Image above: Honolulu rail transit corridor map, from Honolulu Rail Transit


Is Elevated Acceptable?

Elevated Rail Guideway in HonoluluHonolulu debates the look of its future transit system.

Is a new high-capacity transit system worth the visual encumberments it will cause? Should the views of a beautiful tropical city be obstructed for the benefit of passengers on public transportation? That’s the question now being debated in Honolulu, which is planning an elevated rail line that will run throughout the city.

Hawaii’s biggest city is planning a 20-mile transit line, running from Kapolei in the west to Ala Moana Center downtown, via Waipahu and the airport. Honolulu’s density is high enough to require a rail system with a fully independent right-of-way; the city’s The Bus transit system already carries an average of 225,000 riders a day, and the new line is expected to transport a full 95,000 of those passengers by 2030. The first phase of the system is expected to be completed by 2018 at a cost of $5.8 billion, with construction possibly beginning late this year.

Yet, while the elevated alignment has been set in stone for more than a year now, the city’s chapter of the American Institute of Architects is now asking the city to run the system at ground level downtown so as not to obstruct views in that dense waterfront area. The architects argue that Honolulu’s landscape will be decimated by the concrete guideways. The elevated route would run on an aerial viaduct 30 feet off the ground (visualized in the before-and-after pictures above). An underground subway isn’t an economically realistic option.

The negative consequence of moving the trains to ground level would be significant: overall trip time would increase by 10 minutes and automated operation would be impossible. If current plans play out, on the other hand, Honolulu’s system would probably operate like Vancouver’s SkyTrain, which has driverless vehicles running on third rail electric current. More standard light rail lines require drivers and overhead catenary, both of which increase operating costs, but which allow for street-running trains.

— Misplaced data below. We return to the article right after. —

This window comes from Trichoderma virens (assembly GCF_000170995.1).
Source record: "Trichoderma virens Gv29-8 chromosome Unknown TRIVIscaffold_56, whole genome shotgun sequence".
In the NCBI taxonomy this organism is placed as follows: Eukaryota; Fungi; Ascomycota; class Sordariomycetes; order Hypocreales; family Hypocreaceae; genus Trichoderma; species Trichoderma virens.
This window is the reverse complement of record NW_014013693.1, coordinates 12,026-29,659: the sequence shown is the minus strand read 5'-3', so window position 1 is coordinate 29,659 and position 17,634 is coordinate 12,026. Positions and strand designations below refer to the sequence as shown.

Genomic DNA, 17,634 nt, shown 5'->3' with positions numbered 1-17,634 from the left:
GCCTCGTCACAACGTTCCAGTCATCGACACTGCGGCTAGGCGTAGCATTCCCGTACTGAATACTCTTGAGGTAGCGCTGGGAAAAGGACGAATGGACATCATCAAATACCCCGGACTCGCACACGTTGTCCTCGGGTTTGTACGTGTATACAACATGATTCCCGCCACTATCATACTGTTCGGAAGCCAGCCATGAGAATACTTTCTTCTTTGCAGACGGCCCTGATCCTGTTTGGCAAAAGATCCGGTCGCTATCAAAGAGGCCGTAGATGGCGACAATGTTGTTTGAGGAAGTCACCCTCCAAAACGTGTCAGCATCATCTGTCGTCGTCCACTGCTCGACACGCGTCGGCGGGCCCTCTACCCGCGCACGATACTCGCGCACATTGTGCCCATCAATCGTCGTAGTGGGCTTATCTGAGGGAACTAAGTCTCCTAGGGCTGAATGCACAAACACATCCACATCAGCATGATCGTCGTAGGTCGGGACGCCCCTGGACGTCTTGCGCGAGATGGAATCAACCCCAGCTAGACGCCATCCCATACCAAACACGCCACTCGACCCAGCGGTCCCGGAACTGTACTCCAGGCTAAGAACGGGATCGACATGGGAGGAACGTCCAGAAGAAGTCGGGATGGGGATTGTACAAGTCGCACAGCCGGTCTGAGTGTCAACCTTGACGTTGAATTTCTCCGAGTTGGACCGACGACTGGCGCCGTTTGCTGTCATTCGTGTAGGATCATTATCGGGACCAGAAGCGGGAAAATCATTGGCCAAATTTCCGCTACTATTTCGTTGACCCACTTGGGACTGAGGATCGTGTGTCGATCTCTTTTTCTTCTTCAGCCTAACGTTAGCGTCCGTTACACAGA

There’s no doubt that the elevated guideways aren’t going to be pretty — nobody likes huge concrete bridges spanning neighborhoods, which may find themselves plunged into occasional daytime darkness depending on the position of the sun. In addition, stations will be more difficult to access because they’ll be elevated over the sidewalk.

But the advantages of overhead rails come in the form of speed, because a SkyTrain-like system never encounters traffic, whereas LRT lines are all too frequently delayed by vehicles getting in the way. Driverless systems also have higher and more stable acceleration rates. Transit’s travel time benefits over automobile commuting is debatable, reducing public transport’s attractiveness to potential riders. Any effort to increase the speed of transit offerings would likely increase the number of people switching modes.

It’s a wash, then.

Are there potential compromises? One option is opting for extensive viaduct treatments downtown that would make the elevated line look less imposing and sinister. If the city invested in exciting artwork and lighting treatments along the bottom of the guideway, an aerial track might be something of an attraction. Similarly, a ground-level line could function well if fully separated from automobile lanes and given traffic signal priority at every intersection, modifications that would eliminate at least some of that 10-minute gap between the two alignment options. On the other hand, that would require a significant drop in the level of service offered to car drivers in areas near the line, something that’s not the easiest thing for which to advocate.

No matter whether an elevated or ground line is picked, though, the city would do well to consider seriously about how to minimize its respective drawbacks. Without that thinking process, Honolulu won’t get as good of a transit corridor as it deserves.

Image above: from Honolulu Star-Bulletin